# Bond-order parameter $g_6(r)$

I would like to know the explicit steps to compute the bond correlation function $$g_6(r) = \langle\Psi_6^*(0) \cdot \Psi_6(r)\rangle$$ for colloids in my experiment (2D). I have the position of all my particles, I know how to compute the individual hexagonal order parameter for particle $$k$$ $$\Psi_{6,k} = \sum_{j=1}^N\frac{\exp[6i\theta_{kj}]}{n_j}$$ where $$n_j$$ is the number of neighbors of the particle $$k$$ (usually computed via Voronoi Tessellation that define the neighbor without cutoff) and $$\theta_{kj}$$ is the angle between $$\vec{r}=\vec{r}_j-\vec{r}_k$$ (the bond) and an arbitrary axis (x-axis for example)

But I cannot see how $$\Psi_{6,k}$$ depends on the position to apply the formula for $$g_6(r)$$. How can I compute $$\Psi_{6k}(r)$$? Is it some kind of average or density function?

• Please define $\theta_{kj}$ and $n_j$, and what is the subscript $k$ as well? Dec 2 '21 at 17:29
• physics.stackexchange.com/questions/461153/… may be of use Dec 2 '21 at 17:32
• Rushing out but looking at the link of the physics forum it seems (in the Questions language) k is the index of a particle, and thus you get position dependence via that index Dec 2 '21 at 17:35
• @IanBush I have updated the question. If $\psi_{6k}(r)$ is the order parameter for the particle $k$, I know the value of $\psi_{6k}(r_k)$ but not the value for all $r$. Then, how can I compute $\psi_{6k}(r)$? Dec 2 '21 at 17:41
• See this which might help (or references therein). Looks to me like they compute the value by summing over angles ($\theta$). Dec 2 '21 at 18:10

Assume we are given a configuration of atoms $$\{{\bf r_i}\}$$ and any other data required to characterise the atomic layout, e.g. any lattice vectors if we have periodic boundary conditions in any of the 3 possible directions. With each of the atoms let us associate a property that can be characterised by a scalar quantity $$\{p_i\}$$. For example $$p_i=1 \space \forall i$$ is one possibility, this will lead to something closely related to the radial distribution function. Another possibility is $$p_i=q_i$$ where $$q_i$$ is the charge on atom $$i$$. Another possibility is $$\Psi_{6,k}$$ as defined in the question. It doesn't really matter what, as long as you can calculate a scalar quantity associated with each of the atoms of interest the recipe below will work [1]

So the first step in the process is for the given configuration calculate $$\{p_i\}$$ for the property of interest. Now we want to calculate the average of $$p_i^\dagger . p_j$$ where atom $$i$$ and atom $$j$$ are separated by a given distance $$d$$. In practice on a computer we divide the distance range into a number of different bins, each of which cover the range $$d$$ to $$d + \delta d$$. So the method will be something like the following - but note I have had to make assumptions about how you wish to normalise the accumulated values; you may have to modify that according to what the relevant literature says. Anyway the essence of the method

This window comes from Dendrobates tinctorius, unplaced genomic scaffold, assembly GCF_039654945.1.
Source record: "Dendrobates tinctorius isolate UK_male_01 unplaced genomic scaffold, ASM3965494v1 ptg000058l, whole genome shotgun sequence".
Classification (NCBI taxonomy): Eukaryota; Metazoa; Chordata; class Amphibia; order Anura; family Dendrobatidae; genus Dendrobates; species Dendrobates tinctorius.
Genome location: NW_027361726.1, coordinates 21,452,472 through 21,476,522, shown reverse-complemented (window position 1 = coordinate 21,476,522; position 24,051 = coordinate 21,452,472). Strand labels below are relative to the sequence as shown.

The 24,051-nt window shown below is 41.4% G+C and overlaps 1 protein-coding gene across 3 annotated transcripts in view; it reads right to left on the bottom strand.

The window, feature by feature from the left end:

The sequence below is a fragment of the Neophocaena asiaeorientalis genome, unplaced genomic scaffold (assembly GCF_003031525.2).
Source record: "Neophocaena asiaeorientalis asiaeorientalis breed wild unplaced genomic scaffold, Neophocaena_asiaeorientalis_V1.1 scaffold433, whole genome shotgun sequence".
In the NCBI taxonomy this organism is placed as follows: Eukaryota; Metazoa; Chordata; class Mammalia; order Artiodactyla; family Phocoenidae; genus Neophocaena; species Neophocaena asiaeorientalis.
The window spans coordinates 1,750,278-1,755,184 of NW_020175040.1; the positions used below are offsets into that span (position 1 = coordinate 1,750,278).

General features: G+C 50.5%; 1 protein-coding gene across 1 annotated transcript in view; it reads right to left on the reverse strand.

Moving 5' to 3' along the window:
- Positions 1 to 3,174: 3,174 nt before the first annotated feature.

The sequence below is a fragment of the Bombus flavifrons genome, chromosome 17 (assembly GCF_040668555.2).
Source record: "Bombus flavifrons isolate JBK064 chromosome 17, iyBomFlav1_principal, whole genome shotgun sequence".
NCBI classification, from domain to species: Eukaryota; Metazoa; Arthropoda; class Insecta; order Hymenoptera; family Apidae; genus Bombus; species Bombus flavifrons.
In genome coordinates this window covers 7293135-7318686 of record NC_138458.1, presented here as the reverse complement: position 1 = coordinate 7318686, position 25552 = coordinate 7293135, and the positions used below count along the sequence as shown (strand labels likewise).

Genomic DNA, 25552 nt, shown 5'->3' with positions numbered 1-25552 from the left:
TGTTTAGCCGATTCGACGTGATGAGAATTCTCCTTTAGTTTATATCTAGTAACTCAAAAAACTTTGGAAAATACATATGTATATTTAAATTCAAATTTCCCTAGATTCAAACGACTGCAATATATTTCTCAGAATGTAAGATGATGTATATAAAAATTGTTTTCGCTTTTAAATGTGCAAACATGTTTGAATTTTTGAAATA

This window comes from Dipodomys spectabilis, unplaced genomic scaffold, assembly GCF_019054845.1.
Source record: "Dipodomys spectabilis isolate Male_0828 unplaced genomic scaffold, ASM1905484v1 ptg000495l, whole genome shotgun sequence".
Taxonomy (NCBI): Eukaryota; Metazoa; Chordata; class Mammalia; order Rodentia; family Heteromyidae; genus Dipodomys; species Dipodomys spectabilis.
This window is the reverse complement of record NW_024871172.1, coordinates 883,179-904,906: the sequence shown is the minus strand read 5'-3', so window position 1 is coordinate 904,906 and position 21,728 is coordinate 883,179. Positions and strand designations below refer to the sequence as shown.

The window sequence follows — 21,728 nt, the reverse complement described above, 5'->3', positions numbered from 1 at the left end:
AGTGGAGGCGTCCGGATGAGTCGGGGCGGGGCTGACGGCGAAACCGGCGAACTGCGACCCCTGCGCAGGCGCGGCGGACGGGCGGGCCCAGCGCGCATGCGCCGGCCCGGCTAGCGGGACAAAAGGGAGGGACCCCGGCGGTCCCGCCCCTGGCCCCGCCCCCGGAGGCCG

1. Set to zero two sets of bins, one to accumulate the correlation terms to, one to count how many atom pairs are in each distance range
2. Loop over all the first particles $$i$$
3. Loop over all the second particles $$j$$[2]
4. Calculate $$v=p_i^\dagger . p_j$$
5. Calculate the distance between atom $$i$$ and atom $$j$$
6. Work out which bin that distance corresponds to
7. Add $$v$$ to the appropriate correlation accumulator bin
8. Increment the appropriate atom pair counter bin
9. Finish the loop over $$j$$
10. Finish the loop over $$i$$
11. The average correlation at each distance is the value of the correlation accumulator bin divided by the atom pair counter bin corresponding to the distance of interest

This generates the contribution for a single configuration - the final step is if appropriate to average over a large number of configurations.

[1] For the more mathematically minded I would normally convolute $$\{p_i\}$$ with delta functions at the atoms positions to represent the distribution of the property of interest. This complication is not needed here, but makes the argument more easily generalised to non-point particles

[2] Looping over all atoms in the $$j$$ loop is not the most efficient way to do this, and will be very slow for large systems. If you care about time to solution you should set up a neighbour list for each atom before the loop, and then in the $$j$$ loop only go over those atoms within the maximum distance of interest from the reference atom $$i$$. this reduces the scaling of the algorithm from $$O(N^2)$$ to $$O(N)$$ where $$N$$ is the number of atoms in the system

• I see! Thank you very much for the explanation, now it is more clear for me. Respect to the normalization I think that I just need to divide for the total number of particles to find the correct function. I'm gonna add at the end of my question the code (write in python) that I'm doing for people that maybe need it in the future! Dec 3 '21 at 16:38
• I almost wrote some code, but as a Fortran or C guy I didn't want to frighten people ... Dec 3 '21 at 17:26
• It looks like $p_i$ and $p_j$ become vectors, rather than scalars in step 4. Dec 3 '21 at 17:34
• A dot can be used to mean multiply, it's not just for dot products. I'll remove if it causes confusion Dec 3 '21 at 17:45
• It's fine for me, a presume that $v=...$ is just the expression for the value in brackets, it could be for scalars $v=\Psi(\vec{r}_i) \, \Psi(\vec{r}_j)$, vectors $v=\vec{a}(t_1) \cdot \vec{a}(t_2)$, etc Dec 3 '21 at 18:38